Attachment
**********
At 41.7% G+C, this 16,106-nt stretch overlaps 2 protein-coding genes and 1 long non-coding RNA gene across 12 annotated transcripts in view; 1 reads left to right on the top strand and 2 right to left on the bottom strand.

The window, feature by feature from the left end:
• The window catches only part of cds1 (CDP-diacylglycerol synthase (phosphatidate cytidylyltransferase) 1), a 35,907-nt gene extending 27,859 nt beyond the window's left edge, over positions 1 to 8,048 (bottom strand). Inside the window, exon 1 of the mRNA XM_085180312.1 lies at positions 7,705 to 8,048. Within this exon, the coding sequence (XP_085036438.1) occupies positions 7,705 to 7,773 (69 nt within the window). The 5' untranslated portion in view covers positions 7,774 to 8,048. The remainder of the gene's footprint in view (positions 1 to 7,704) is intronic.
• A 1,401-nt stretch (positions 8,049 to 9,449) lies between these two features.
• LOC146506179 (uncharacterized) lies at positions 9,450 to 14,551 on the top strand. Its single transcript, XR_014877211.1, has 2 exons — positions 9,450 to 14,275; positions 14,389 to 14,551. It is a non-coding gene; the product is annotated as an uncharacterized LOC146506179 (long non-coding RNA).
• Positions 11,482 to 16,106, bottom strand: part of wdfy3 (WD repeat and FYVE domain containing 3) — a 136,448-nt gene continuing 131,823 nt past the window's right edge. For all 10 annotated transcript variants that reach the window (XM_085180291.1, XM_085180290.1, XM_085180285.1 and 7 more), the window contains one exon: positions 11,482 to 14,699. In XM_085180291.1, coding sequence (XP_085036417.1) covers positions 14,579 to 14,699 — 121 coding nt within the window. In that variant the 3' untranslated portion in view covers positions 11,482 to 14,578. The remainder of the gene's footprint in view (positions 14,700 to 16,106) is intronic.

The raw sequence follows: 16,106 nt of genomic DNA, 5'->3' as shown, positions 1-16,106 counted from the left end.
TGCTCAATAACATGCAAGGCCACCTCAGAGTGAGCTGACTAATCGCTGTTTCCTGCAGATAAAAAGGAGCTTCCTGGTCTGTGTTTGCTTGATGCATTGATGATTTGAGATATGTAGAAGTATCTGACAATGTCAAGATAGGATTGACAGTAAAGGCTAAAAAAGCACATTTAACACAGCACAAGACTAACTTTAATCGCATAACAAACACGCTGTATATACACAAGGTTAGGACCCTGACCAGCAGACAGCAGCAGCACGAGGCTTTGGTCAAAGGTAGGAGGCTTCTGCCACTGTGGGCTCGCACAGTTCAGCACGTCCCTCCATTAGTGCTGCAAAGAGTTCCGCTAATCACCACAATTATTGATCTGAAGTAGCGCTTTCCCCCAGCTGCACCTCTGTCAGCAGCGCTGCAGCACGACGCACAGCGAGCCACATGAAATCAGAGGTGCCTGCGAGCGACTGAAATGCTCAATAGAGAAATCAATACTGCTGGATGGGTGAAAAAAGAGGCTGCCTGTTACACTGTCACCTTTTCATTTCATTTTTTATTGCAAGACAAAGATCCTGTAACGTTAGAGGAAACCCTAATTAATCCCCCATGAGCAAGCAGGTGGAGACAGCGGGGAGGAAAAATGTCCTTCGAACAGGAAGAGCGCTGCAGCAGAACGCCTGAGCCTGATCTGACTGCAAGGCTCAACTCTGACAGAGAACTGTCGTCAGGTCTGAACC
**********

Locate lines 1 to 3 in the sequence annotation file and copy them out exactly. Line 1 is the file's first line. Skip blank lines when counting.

At 41.7% G+C, this 16,106-nt stretch overlaps 2 protein-coding genes and 1 long non-coding RNA gene across 12 annotated transcripts in view; 1 reads left to right on the top strand and 2 right to left on the bottom strand.

The window, feature by feature from the left end:
• The window catches only part of cds1 (CDP-diacylglycerol synthase (phosphatidate cytidylyltransferase) 1), a 35,907-nt gene extending 27,859 nt beyond the window's left edge, over positions 1 to 8,048 (bottom strand). Inside the window, exon 1 of the mRNA XM_085180312.1 lies at positions 7,705 to 8,048. Within this exon, the coding sequence (XP_085036438.1) occupies positions 7,705 to 7,773 (69 nt within the window). The 5' untranslated portion in view covers positions 7,774 to 8,048. The remainder of the gene's footprint in view (positions 1 to 7,704) is intronic.